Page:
<i>Game Change</i>... God's Work?

Sarah Palin said being selected as McCain's running mate was "God's plan." (Though His hand was certainly missing in the answers she was soon to give in television interviews with Charlie Gibson and Katie Couric).
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In their unsourced but verisimiltudinous book, Game Change, full of confidences and quotes from a number of our nation's most prominent men and women, authors John Heinemann and Mark Halperin recount the incredible seat-of-the-pants process by which Sarah Palin was chosen to be a heartbeat away from the presidency of the United States. Not only did the episode reveal that Sarah Palin was unfit for the presidency, it also made clear that McCain and his immediate advisers were unfit for choosing a vice president.
Sarah Palin was an eleventh-hour choice, chosen less than a week before the opening of the Republican Convention in August 2008. McCain and his advisers didn't know what they were getting into. They assumed that Governor Palin would have the average knowledge of the outside world that a typical governor of an American state would have. (But she was up on the frontier).
In choosing a vice-presidential candidate, McCain wanted to create a "game change" - a startling move that would change the momentum of the campaign. His first choice was his sidekick Joe Lieberman, a fellow Iraq war hawk, but Lieberman, it was judged by Republican party leaders, was too liberal on domestic issues, especially the fact that he was pro-choice on abortion.
And so, extremely late in the game, Palin was chosen from a list of prominent women nationally. She was flown to Arizona and subjected to a cursory interview by McCain aides Steve Schmidt and Mark Salter, and then by McCain himself. McCain gave her the green light. She was, after all, very attractive. She had what Mary Baker Eddy, the founder of Christian Science, used to refer to as "malicious animal magnetism."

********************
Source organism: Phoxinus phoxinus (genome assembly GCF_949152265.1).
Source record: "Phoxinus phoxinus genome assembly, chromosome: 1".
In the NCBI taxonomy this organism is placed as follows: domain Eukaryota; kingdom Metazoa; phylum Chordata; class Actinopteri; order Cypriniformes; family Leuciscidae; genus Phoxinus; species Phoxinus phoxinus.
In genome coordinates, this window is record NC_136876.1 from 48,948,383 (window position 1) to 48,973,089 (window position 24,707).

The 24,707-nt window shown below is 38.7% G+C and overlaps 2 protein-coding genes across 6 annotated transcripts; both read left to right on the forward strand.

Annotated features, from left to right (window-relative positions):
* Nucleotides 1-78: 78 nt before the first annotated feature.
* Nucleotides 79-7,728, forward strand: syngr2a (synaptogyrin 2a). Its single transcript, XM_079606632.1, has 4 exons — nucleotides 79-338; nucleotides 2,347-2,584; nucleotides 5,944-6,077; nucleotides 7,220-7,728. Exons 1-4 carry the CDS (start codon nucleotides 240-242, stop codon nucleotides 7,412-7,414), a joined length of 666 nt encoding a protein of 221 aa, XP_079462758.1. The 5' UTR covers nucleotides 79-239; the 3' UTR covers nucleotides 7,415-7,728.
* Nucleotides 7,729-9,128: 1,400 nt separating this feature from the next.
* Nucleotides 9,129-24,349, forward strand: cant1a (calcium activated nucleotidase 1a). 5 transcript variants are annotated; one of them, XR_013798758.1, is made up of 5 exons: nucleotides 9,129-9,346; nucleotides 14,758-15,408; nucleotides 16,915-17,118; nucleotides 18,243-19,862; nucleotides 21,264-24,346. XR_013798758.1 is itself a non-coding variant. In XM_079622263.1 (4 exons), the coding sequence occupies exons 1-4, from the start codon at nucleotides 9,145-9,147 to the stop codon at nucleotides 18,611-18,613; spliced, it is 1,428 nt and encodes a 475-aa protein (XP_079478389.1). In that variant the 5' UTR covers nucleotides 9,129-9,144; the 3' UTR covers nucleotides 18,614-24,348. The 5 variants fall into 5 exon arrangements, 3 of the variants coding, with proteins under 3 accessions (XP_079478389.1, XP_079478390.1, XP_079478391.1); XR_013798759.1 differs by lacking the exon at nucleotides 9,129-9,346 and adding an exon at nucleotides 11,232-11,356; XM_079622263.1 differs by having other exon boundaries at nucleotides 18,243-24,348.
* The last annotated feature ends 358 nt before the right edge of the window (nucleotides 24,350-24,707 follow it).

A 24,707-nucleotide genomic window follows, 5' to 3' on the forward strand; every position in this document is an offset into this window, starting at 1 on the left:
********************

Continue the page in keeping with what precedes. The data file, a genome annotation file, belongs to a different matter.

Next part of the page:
On the plane from Arizona to Dayton, Ohio, where the announcement of the vice-presidential choice was to be made, Schmidt asked Palin how she managed to remain unruffled through the traumatic changes of the past few days. She replied, with preternatural calm, that it was "God's plan." (God's hand was certainly missing in the answers she was soon to give in television interviews with Charlie Gibson and Katie Couric).
One may ask, How can a God care for -- or not care for -- each and every one of the nearly seven billion inhabitants of the planet? It defies imagination, or at least human imagination. Yet Sarah Palin is not alone in thinking she has a special place in God's concerns.
But then, maybe God is more attentive to elect categories of people -- in this case, evangelical (pentecostal?) Christians.
That's still a heckova lot of people to look after.

Charles Cogan was the chief of the Near East South Asia Division in the Directorate of Operations of the CIA from August 1979 to August 1984. From September 1984 until July 1989 he was CIA Chief in Paris. He is currently an Associate at the Belfer Center for Science and International Affairs at Harvard's Kennedy School. His most recent book, "La République de Dieu," (Éditions Jacob-Duvernet, 2008), is a collection of essays on the idea of God; on evangelism ("La République de Dieu"); on Islamic fundamentalism ("L'Islam médiéval"); followed by chapters analyzing a number of conflicts between the Muslim world and the non-Muslim world.

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